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September update

September 18th, 2016 at 11:29 pm

It's been about a month since I last updated, so I'll check in here. Still unemployed, still in shock over it. My activity has been up and down. I did a presentation for my group of unemployed professionals about informational interviewing, so that spurred me to go out and do some. It seemed like that led to one possible job interview, but the person said to call him back after he returned from vacation, and I haven't heard from him yet. I'll have to check in again; he went to Australia and that's a 12 hour time difference so he's probably still adjusting (he got back to the states on Wednesday). I also went to an interview with the Accountemps agency. Some weeks I seem to do a lot and others just minimal. I need to ramp it up: according to one recruiter, the best months for getting hired are September (nearly gone), December, and January.

The area where I have felt productive and competent is in health: I've lot 15 pounds since being laid off and am back to walking 10,000 steps many days during a week. I've also been doing a lot of cooking. The walking and the cooking are basically the things that make me feel good right now.

On Friday, I checked my credit card statement and found a $163 charge that I didn't recognize, so I had the card cancelled. This was the card that I use to autopay several expenses, so I have been going through and cutting many of those.

I also have been looking at health insurance. I am covered through the 30th on my employer's plan; my options after that are continuing the employer plan through mini-COBRA for 102% of the premium, which is about $750/month, or switching to private insurance (either on the marketplace or off). I'm just looking on the marketplace. I won't qualify for a premium subsidy this year, but perhaps next (I pray NOT). I'm on an HDHP plan with an HSA, and to maintain the tax benefits of that I have already reaped through the HSA, I need to keep an HSA in force through end of the year. Fortunately there are now individual HSAs on the marketplace; I don't think there were in 2014 when I last had marketplace insurance. With the HSA, a chunk of my annual long-term care insurance premium becomes deductible even though my medical expenses aren't above the 10% of AGI threshold, and, now that I am unemployed, I can deduct those premiums as well as long as I am either receiving unemployment benefits or paying COBRA. I'll do that for the remaineder of this year, then reconsider for next year (information about the 2017 plans will be available on November 1).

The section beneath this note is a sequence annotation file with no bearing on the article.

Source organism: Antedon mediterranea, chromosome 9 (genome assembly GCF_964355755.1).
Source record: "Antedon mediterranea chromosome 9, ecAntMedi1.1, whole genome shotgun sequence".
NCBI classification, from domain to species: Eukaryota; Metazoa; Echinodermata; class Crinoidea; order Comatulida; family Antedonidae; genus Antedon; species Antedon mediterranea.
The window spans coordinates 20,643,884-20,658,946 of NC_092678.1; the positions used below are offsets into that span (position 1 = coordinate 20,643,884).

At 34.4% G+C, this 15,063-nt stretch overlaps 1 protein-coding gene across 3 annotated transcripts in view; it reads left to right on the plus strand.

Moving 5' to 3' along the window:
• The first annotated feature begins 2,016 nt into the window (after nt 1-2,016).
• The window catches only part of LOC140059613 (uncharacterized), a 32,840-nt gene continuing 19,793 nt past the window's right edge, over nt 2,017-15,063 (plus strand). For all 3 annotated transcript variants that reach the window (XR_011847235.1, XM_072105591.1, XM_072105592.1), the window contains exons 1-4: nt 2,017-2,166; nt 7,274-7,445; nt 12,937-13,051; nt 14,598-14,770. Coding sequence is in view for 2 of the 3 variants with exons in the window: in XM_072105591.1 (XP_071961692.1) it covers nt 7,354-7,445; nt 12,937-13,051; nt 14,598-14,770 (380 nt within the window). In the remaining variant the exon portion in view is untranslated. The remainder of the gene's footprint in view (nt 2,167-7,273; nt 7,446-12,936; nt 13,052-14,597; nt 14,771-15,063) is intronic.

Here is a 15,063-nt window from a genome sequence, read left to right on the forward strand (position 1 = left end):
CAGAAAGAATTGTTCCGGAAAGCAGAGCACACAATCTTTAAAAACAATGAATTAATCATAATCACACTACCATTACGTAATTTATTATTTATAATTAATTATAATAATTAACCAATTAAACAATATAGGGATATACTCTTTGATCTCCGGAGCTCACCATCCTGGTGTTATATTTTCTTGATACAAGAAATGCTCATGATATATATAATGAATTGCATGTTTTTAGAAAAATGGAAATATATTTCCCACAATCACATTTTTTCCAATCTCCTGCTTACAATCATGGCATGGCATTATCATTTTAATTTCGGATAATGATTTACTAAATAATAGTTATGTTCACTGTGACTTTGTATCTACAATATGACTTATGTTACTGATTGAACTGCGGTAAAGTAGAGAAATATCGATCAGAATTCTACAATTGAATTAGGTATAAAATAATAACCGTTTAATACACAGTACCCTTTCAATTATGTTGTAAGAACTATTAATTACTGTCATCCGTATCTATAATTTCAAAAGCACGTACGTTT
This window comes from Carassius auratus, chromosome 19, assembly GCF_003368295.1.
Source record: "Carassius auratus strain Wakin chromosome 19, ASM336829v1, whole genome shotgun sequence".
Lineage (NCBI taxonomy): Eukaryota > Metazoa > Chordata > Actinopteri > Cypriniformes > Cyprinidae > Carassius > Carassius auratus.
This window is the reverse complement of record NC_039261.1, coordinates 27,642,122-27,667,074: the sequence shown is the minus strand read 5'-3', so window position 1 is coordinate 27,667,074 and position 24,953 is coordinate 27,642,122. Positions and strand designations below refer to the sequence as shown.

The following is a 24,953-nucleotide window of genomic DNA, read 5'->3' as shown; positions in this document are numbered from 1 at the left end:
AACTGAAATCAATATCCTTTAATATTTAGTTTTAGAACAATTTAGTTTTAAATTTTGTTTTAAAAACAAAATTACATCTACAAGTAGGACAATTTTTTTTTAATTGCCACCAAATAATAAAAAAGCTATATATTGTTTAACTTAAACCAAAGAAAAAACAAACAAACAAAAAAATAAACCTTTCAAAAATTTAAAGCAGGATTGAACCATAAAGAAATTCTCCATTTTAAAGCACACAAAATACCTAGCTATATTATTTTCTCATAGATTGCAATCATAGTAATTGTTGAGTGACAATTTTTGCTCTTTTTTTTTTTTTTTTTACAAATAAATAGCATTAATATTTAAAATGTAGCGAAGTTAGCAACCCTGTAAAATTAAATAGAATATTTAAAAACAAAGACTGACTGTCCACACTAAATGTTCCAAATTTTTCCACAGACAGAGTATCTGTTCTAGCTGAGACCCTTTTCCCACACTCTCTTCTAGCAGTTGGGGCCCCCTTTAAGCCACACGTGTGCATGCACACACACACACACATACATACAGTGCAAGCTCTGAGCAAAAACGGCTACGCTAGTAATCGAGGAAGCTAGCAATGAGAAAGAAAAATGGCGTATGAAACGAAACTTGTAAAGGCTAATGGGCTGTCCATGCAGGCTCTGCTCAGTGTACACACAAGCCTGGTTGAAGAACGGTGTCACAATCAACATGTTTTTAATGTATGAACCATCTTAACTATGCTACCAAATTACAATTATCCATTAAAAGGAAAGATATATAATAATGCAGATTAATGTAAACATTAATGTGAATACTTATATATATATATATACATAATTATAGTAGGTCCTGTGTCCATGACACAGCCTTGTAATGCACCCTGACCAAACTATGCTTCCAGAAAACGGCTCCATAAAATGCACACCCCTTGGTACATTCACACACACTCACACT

This week is another busy week: I have three professional education seminars and networking opportunities plus two other meetings for my unemployed professionals group plus lunch with a former co-worker. I need to fit time for applying for jobs in there!

Trying to emerge from my black hole

August 22nd, 2016 at 03:21 pm

So it is just over a month since I was laid off. I have basically spent the past month trying to absorb the shock and personal sense of devastation while focusing on the non-work domain, which I really let go in order to focus on the new job and career. I have also "gone through the motions" with regard to some basic steps in preparing for a job hunt, without my heart really into it yet. That needs to change.

I've spent a lot of time over the past month with the friend whose dog was diagnosed with cancer the same day I lost my job. The good news is that whatever is wrong with the dog is NOT cancer after all and he has improved but there is still something wrong that remains undiagnosed. But at least the threat of 4-6 months remaining lifespan has been removed. And we've watched the Democratic convention, the Olympics, and several DVD movies. It's been very good to have someone there for me, living alone as I do.

My biggest focus has been on my health, which I felt suffered during the time I was at my job. Not only did I gain back the weight I had lost during the year previous to starting at the job, but my exercise plan, which I started investing in last summer, got derailed by a foot injury the beginning of March. I had started a course of physical therapy, so I finished that out during July and then went back to the gym, which I have been continuing to go to twice a week (I have a one-year contract which will get me through October and then I can no longer afford this gym), plus this past week I started walking and even doing a bit of jogging again now that the injured foot is 99% healed.